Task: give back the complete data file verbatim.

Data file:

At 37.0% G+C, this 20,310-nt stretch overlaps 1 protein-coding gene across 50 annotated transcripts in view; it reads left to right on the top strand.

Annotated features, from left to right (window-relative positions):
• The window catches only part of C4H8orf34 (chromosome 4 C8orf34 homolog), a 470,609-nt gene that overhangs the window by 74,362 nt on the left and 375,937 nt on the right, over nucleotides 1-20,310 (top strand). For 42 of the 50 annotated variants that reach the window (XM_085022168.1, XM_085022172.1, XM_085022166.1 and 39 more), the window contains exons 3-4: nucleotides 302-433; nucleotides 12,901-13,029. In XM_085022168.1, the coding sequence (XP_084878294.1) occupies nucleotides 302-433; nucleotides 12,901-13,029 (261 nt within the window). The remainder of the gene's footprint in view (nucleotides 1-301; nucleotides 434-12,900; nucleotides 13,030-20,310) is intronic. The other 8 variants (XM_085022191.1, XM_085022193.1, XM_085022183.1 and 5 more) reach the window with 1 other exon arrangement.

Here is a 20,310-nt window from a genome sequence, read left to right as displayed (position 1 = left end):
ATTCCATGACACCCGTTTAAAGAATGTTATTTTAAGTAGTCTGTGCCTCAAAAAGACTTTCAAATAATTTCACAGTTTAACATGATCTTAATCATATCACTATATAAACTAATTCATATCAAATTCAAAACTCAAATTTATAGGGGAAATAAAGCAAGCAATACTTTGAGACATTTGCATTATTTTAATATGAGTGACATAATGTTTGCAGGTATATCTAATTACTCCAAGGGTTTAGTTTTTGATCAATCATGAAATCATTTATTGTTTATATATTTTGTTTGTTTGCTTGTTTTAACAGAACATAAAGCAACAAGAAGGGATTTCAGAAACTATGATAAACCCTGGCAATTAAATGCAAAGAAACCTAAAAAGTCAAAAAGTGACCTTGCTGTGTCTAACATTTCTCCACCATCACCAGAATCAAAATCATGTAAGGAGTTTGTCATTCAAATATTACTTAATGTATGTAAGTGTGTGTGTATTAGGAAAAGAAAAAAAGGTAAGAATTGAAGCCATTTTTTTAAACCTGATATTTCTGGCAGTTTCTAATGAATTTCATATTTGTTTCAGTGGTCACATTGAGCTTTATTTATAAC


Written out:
At 37.0% G+C, this 20,310-nt stretch overlaps 1 protein-coding gene across 50 annotated transcripts in view; it reads left to right on the top strand.

Annotated features, from left to right (window-relative positions):
• The window catches only part of C4H8orf34 (chromosome 4 C8orf34 homolog), a 470,609-nt gene that overhangs the window by 74,362 nt on the left and 375,937 nt on the right, over nucleotides 1-20,310 (top strand). For 42 of the 50 annotated variants that reach the window (XM_085022168.1, XM_085022172.1, XM_085022166.1 and 39 more), the window contains exons 3-4: nucleotides 302-433; nucleotides 12,901-13,029. In XM_085022168.1, the coding sequence (XP_084878294.1) occupies nucleotides 302-433; nucleotides 12,901-13,029 (261 nt within the window). The remainder of the gene's footprint in view (nucleotides 1-301; nucleotides 434-12,900; nucleotides 13,030-20,310) is intronic. The other 8 variants (XM_085022191.1, XM_085022193.1, XM_085022183.1 and 5 more) reach the window with 1 other exon arrangement.

Here is a 20,310-nt window from a genome sequence, read left to right as displayed (position 1 = left end):
ATTCCATGACACCCGTTTAAAGAATGTTATTTTAAGTAGTCTGTGCCTCAAAAAGACTTTCAAATAATTTCACAGTTTAACATGATCTTAATCATATCACTATATAAACTAATTCATATCAAATTCAAAACTCAAATTTATAGGGGAAATAAAGCAAGCAATACTTTGAGACATTTGCATTATTTTAATATGAGTGACATAATGTTTGCAGGTATATCTAATTACTCCAAGGGTTTAGTTTTTGATCAATCATGAAATCATTTATTGTTTATATATTTTGTTTGTTTGCTTGTTTTAACAGAACATAAAGCAACAAGAAGGGATTTCAGAAACTATGATAAACCCTGGCAATTAAATGCAAAGAAACCTAAAAAGTCAAAAAGTGACCTTGCTGTGTCTAACATTTCTCCACCATCACCAGAATCAAAATCATGTAAGGAGTTTGTCATTCAAATATTACTTAATGTATGTAAGTGTGTGTGTATTAGGAAAAGAAAAAAAGGTAAGAATTGAAGCCATTTTTTTAAACCTGATATTTCTGGCAGTTTCTAATGAATTTCATATTTGTTTCAGTGGTCACATTGAGCTTTATTTATAAC